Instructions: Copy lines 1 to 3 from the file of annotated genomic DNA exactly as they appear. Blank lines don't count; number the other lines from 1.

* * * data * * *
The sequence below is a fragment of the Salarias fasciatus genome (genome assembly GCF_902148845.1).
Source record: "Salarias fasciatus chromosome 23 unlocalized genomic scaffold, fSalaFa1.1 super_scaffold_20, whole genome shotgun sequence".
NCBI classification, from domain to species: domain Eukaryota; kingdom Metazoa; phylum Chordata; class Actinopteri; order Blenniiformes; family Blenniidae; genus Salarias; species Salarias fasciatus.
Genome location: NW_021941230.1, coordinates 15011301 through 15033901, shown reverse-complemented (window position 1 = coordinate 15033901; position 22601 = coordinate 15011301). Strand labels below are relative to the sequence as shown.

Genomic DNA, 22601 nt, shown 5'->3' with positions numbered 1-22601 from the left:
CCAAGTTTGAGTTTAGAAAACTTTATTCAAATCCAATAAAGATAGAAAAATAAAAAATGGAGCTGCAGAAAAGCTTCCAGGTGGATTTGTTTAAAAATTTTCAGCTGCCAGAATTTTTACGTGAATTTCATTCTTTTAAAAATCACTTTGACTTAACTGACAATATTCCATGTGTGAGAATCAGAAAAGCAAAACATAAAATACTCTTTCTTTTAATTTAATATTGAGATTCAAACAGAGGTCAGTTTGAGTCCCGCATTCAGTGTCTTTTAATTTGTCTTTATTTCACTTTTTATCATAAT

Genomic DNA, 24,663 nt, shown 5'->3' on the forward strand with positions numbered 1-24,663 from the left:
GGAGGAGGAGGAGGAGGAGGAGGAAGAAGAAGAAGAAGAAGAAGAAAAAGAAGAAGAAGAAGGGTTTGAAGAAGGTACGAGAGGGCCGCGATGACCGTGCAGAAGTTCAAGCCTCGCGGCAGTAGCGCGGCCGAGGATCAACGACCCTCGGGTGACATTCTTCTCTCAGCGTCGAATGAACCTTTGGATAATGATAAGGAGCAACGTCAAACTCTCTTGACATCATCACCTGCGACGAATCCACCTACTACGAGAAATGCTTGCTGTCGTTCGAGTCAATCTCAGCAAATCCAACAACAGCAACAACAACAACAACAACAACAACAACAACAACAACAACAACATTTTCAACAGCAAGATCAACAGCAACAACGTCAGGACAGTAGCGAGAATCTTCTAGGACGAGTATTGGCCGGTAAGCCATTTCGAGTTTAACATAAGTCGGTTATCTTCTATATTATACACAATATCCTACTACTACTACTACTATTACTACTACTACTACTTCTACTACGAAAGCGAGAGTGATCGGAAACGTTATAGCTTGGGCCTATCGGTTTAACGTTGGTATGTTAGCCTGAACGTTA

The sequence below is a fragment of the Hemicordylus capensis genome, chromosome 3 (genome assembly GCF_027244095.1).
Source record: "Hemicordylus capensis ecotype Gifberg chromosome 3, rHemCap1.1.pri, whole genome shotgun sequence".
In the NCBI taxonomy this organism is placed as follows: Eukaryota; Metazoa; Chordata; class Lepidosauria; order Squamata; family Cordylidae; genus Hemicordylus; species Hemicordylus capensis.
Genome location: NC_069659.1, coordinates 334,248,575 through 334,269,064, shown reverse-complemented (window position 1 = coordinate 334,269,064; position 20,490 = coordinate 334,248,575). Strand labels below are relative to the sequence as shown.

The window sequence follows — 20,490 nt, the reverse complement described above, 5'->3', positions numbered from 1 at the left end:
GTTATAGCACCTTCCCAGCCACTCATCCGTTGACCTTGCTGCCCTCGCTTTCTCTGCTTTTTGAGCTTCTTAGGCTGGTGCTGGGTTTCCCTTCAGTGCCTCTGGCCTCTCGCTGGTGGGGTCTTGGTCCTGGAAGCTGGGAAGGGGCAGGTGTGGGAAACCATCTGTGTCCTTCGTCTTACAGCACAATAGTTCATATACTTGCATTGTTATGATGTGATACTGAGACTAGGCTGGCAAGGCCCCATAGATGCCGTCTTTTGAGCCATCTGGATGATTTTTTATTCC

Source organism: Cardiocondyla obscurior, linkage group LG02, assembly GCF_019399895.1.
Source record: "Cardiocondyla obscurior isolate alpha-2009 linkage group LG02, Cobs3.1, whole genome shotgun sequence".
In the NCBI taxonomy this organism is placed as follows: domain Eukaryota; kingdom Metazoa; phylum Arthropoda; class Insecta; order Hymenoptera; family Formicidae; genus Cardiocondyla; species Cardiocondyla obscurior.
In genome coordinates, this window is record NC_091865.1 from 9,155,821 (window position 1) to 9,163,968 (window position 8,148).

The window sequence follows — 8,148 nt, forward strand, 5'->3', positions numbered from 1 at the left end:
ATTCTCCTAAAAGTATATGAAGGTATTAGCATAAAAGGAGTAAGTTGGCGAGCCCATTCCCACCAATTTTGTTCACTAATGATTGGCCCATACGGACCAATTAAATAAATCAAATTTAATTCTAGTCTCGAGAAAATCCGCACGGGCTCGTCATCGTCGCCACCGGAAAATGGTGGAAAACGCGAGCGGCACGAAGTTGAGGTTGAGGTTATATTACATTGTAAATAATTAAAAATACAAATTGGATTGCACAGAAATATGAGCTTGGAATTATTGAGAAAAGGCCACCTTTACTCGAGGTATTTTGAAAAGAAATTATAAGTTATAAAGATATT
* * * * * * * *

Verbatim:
The sequence below is a fragment of the Salarias fasciatus genome (genome assembly GCF_902148845.1).
Source record: "Salarias fasciatus chromosome 23 unlocalized genomic scaffold, fSalaFa1.1 super_scaffold_20, whole genome shotgun sequence".
NCBI classification, from domain to species: domain Eukaryota; kingdom Metazoa; phylum Chordata; class Actinopteri; order Blenniiformes; family Blenniidae; genus Salarias; species Salarias fasciatus.